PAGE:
Archaeologists depend on our wrists, among many of our other body parts, every day at our jobs. Unfortunately, our wrists are one of our joints that is highly in danger of suffering a repetitive strain injury. In general, repetitive strain injuries are some of the most common occupational injuries in the United States today.
Hand and wrist injuries may be affected by handedness—a four-month study of almost 2,500 wrist injuries in Northern Ireland indicated that right-handed people injured their right wrists 55% of the time, and left-handed people injured their left wrists 58% of the time.
The danger to our wrists depends on the type of work we are doing and the type of soil in which we are working. My wrists are in a lot less danger when I’m excavating sand in tenth-of-a-foot levels at Fort Michilimackinac than they were when I was excavating hard-packed clay in central Illinois, where I experienced wrist pain.
David Procyshyn teaches an excellent “5-Minute Stretching Routine for the Wrists.” I would recommend this stretching routine before and after every workday in the field; it takes only five minutes to care for a part of the body that is so vital to our occupation (passion!). You could even do the routine together as a crew to build camaraderie!
Making a tight fist and then slowly and conscientiously rotating your wrists nine times clockwise and then nine times counterclockwise will help strengthen them as well. Standing side stretches are also great for the wrists, as well as the sides.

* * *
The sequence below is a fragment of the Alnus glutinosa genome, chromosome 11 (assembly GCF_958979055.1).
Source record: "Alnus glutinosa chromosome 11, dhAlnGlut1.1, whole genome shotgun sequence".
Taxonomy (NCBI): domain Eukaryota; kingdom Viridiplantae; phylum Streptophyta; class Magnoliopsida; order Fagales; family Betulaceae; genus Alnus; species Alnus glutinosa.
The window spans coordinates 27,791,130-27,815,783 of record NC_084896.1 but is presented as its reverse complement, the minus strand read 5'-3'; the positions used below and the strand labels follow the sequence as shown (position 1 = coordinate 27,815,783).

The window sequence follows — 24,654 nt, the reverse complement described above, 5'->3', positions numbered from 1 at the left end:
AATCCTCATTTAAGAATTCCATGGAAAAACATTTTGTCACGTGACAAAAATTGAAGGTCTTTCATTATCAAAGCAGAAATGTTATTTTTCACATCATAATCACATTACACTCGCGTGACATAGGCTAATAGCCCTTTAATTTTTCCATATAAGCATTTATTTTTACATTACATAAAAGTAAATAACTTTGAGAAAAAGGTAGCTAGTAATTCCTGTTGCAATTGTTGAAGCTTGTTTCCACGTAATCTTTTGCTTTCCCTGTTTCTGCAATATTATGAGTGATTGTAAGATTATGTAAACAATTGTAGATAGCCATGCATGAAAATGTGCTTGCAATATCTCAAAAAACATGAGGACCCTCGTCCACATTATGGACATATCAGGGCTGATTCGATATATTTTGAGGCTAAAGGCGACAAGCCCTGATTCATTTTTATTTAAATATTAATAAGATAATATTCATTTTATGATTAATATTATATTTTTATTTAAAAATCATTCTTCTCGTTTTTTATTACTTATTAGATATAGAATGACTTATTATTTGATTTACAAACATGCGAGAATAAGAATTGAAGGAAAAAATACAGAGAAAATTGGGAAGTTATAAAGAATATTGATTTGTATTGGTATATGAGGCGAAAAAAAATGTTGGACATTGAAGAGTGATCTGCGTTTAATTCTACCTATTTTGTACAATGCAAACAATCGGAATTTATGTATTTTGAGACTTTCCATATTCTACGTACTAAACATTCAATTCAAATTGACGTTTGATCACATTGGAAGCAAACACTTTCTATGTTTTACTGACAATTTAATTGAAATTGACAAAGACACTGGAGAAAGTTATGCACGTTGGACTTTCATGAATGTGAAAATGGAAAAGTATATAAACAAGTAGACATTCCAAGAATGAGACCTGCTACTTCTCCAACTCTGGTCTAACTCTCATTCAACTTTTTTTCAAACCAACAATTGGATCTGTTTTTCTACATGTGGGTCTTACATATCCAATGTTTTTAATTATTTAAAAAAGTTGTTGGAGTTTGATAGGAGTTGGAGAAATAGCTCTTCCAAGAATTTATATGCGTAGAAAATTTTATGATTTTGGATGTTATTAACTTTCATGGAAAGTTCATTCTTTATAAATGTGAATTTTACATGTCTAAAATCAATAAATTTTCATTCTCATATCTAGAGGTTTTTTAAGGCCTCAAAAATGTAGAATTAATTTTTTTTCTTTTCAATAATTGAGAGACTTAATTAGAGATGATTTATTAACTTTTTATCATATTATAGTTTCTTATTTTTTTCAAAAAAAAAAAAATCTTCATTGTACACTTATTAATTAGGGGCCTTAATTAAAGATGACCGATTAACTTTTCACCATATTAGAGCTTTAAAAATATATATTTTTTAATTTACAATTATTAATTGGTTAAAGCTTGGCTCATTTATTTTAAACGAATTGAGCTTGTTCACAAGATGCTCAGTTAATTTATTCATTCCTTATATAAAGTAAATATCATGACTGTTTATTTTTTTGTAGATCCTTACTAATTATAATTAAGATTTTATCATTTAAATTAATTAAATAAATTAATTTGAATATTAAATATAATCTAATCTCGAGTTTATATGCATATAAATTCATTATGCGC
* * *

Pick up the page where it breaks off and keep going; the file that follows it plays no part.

If you practice yoga regularly on your own, there are poses that are great for strengthening your wrists. Each should be held for five full breaths once you are into the final posture (which might take several preparatory poses to achieve!). Of course, if at any time you feel pain, you should stop!
If you practice yoga at a Beginner Level, Adho Mukha Svanasana, or Downward-Facing Dog, is a great wrist-strengthening pose that everyone can start with. This is a staple in any yoga practice, so you may have been strengthening your wrists already without even realizing it!
If you practice yoga at an Intermediate level, you can try Purvottanasana, or Upward Plank Pose. I love the effect this pose has on my wrists, but I find it can be hard on my knees, so proceed with caution!
You might also want to try Vasisthasana, or Side Plank Pose. Some days, I can do different variations of this pose with ease, but other days, my wrists aren’t yet strong enough to maintain the pose.
If you practice yoga at an Advanced level, you might want to try Eka Pada Koundinyanasana II, or Pose Dedicated to the Sage Koundinya II. This pose is still beyond my skill level.
But remember, always consult your own health care professional for your individual health questions and concerns!